Until recently I was skeptical that Sariska was ready or safe enough for the reintroduction of tigers. But then I began to realise that time was running out for Sariska and that although there is still much to be done, a sincere effort had been made by the Government of India and the Government of Rajasthan to prepare the Park for the reintroduction of tigers. The arrival of the tigers will now provide the impetus to do much more. One village has been moved out of Sariska, and the voluntary rehabilitation of three more villages is underway. New staff has been brought in and the entire protection system in Sariska has been revamped. And for the time being at least, it will not be worthwhile for poachers to target Sariska. Additional problems include the two roads through the Park (State Highway 13 that links Alwar with Thana Ghazi, and SH 29A from Sariska to Tehla. Of these SH 13 has the heaviest traffic including trucks and buses) and the huge movement of pilgrims to the temple at Pandupole, in the heart of the Park. In 2005, Pandupole received over 230,000 pilgrims. In fact there is a meeting today with the District Administration and the State Transport Authorities to discuss these issues.

Ranthambhore of course faces similar problems with up to 2 million pilgrims (20 lakhs) a year to the Ganesh Temple that is situated in the fort, also in the heart of the National Park. And yet tigers thrive there.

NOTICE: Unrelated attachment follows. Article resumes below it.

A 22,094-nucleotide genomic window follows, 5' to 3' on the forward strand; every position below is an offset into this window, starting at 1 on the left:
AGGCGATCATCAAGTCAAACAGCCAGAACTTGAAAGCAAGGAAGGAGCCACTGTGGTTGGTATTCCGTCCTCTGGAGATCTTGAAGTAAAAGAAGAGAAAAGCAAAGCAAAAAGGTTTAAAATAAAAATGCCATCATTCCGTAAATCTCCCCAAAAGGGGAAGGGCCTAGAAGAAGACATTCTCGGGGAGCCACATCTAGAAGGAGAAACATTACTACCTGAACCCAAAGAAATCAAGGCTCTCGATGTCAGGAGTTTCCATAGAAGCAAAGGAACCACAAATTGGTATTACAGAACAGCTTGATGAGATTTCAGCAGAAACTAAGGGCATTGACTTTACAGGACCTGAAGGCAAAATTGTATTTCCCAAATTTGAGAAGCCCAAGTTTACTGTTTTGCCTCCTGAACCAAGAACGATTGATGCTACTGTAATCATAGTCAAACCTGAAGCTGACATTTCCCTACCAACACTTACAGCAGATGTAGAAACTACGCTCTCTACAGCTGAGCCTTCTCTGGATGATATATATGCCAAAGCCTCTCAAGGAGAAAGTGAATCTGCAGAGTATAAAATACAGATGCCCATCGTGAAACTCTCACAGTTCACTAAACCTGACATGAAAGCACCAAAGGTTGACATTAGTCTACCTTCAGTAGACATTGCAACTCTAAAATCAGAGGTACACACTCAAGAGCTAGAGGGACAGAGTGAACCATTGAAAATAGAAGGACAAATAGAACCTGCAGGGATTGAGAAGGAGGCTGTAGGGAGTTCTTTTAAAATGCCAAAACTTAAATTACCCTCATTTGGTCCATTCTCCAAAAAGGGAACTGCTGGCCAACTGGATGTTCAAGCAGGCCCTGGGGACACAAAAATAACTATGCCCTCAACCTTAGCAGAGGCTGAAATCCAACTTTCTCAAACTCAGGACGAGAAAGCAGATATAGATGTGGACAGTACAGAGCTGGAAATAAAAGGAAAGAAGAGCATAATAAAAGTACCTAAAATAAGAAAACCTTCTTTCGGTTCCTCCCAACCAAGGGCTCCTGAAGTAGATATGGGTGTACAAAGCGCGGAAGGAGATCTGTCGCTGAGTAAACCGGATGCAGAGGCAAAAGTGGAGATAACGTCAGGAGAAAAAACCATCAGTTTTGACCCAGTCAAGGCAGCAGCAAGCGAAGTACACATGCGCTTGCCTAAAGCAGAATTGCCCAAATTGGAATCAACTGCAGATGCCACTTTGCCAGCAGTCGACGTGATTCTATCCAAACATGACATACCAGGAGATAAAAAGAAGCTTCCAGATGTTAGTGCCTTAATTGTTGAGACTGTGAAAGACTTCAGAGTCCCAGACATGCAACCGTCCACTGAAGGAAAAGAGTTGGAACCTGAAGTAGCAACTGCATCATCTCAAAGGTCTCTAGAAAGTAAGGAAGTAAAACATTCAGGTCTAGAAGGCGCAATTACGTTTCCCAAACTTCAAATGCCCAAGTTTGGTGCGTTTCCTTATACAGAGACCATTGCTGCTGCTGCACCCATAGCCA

Any operation such as this has its risks. But as long as the risks are minimized - with careful planning and by using the best expertise available - I'm sure most people will agree that it is a risk worth taking. Sariska was the western most distribution of the tiger in India. It is prime habitat with excellent prey density. And we must remember that tigers did not go extinct from Sariska naturally; they were killed by poachers. We owe it to the tiger and to Sariska to give back what was taken away, and to ensure that the tigers are given every opportunity to make a comeback.

Translocating tigers is not an easy exercise. It is risky and expensive. But it is something that should be considered for areas were tiger numbers have decreased and the reasons for this can be addressed. In the future, translocation can also be used to increase genetic diversity in isolated, inbred populations. In fact, any future input to Sariska could and should include a tiger or two from an area other than Ranthambhore.

Although this is the first time that tigers have been translocated scientifically in India and using a helicopter, there are other examples. In 2004, four Amur tigers were relocated 150-300 km from their capture sites in the Russian Far East, and in 1930 three tigers (a tiger and two tigresses) were successfully captured in central India and transported and released in the forests of the erstwhile state of Dungapur in Rajasthan. These tigers settled and bred well in the wild, and even while they were still hunted, a population of 20 to 25 tigers was maintained. The Dungapur tigers finally disappeared in the 1950's due to lack of protection. Over the years, a number of man-eaters, particularly in the Sunderbans, and wounded tigers have also been successfully relocated.

Is the translocation of tigers from Ranthambhore to Sariska in the best interests of the future of wild tigers in India ? I believe it is, and I salute all those who played a part in this bold endeavour. The real test will come now, as we wait to see whether the tigers will settle in their new home.

Belinda Wright